Date
26 March 2017
Only one in 10 of those who want to emigrate has actually put their plan into action, according to the survey. Photo: HKEJ
Only one in 10 of those who want to emigrate has actually put their plan into action, according to the survey. Photo: HKEJ

40% of HK people want to emigrate but few take action: survey

Four in 10 Hong Kong people want to live overseas, but most of them are unable to make up their mind and act on their plans because of various difficulties, a survey finds.

In the survey conducted by the Hong Kong Institute of Asia-Pacific Studies of the Chinese University of Hong Kong, 38.9 percent of the respondents said they would choose to emigrate should they have the opportunity to do so, news website hk01.com reports.

Among them, 57 percent were aged 30 or younger, while 26 percent were aged 51 or above.

The survey covered 710 Hongkongers aged 18 and above, who were interviewed by phone from Sept. 23 to 27.

It appears that the education level of the respondents was an important factor. More than half of those with college or higher education showed the strongest desire to emigrate.

Asked what gave them the urge to live abroad, 11 percent cited dissatisfaction with the government’s performance.

Other respondents cited crowded living space (10.5 percent), too much political bickering and serious divisions in society (10.3 percent), and lackluster economy with dim outlook (10.3 percent).

As for their most preferred destination, 16.3 percent want to live in Taiwan, followed by those who want to move to Australia (15.2 percent), Canada (13. 8 percent), Britain (6.2 percent) and Singapore (5.4 percent)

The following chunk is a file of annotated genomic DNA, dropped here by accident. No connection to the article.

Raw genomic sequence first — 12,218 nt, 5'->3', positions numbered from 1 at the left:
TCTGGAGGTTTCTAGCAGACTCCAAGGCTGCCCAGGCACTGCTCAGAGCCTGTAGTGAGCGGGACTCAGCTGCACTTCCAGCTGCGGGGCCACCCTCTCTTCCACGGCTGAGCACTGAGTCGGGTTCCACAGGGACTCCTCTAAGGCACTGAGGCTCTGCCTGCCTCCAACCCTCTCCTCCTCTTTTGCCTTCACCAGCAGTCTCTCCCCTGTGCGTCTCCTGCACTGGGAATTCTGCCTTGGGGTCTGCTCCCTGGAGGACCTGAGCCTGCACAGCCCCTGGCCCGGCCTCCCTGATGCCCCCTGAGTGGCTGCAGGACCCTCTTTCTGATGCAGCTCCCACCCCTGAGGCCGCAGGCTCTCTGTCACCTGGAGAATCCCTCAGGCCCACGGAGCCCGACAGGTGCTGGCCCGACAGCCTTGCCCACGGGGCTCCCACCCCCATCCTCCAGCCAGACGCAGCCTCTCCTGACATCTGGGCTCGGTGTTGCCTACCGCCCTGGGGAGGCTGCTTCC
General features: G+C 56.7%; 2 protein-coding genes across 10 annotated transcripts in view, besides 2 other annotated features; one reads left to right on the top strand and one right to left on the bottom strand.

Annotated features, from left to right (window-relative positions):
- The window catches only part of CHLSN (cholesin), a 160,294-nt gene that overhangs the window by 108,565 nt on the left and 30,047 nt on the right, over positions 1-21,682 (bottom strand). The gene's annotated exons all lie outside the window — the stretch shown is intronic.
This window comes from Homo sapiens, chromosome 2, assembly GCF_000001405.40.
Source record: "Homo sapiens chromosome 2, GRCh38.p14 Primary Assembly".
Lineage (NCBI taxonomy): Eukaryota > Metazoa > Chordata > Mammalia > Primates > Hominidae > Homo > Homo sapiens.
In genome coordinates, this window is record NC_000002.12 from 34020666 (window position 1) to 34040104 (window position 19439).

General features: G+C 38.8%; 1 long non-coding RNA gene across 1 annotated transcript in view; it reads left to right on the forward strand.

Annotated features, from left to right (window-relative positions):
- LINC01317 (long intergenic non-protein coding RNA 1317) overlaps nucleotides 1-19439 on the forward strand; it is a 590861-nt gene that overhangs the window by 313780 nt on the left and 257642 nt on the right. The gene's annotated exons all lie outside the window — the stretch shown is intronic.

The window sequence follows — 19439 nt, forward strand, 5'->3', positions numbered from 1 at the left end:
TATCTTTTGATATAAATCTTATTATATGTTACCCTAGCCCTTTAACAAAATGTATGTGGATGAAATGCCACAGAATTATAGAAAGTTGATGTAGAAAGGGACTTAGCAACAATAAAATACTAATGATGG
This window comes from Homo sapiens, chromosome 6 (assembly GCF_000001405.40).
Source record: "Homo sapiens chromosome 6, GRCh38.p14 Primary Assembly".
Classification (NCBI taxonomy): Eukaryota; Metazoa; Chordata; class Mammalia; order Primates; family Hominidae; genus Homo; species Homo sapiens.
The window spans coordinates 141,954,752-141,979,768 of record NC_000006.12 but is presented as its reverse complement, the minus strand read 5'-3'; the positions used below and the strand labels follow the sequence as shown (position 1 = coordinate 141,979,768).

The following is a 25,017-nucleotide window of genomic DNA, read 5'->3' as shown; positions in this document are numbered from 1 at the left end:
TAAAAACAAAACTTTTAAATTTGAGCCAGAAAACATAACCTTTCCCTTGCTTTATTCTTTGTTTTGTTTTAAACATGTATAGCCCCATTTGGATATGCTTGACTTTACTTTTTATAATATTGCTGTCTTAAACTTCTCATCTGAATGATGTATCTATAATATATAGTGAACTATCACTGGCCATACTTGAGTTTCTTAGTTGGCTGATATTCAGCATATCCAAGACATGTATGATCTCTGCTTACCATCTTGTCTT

Asked the reason for their choices, the respondents cited wider living space, higher level of democracy, recommendations from families and friends, and a more relaxed lifestyle.

But thinking of emigrating is one thing, doing it is another.

The survey found that only one in 10 of those who want to emigrate has actually put their plan into action.

The top four reasons that prevent them from realizing their dream of living abroad are failure to pass English proficiency tests, concerns about career development, rising cost of emigration and fear of not being able to return to Hong Kong for a long time due to application for foreign citizenship.

An immigration consultant specializing in helping Hongkongers relocate to Taiwan said the number of applications has risen to seven to eight per month over the past three months from three to five previously, adding that most of the applicants are early retirees aged 40 to 50, according to Sky Post.

While some younger people aged 30 to 35 were also interested in emigrating to Taiwan, they ended up giving up the idea mainly because they are afraid of not being able to find jobs there after they forgo high-paying positions in Hong Kong, the consultant said.

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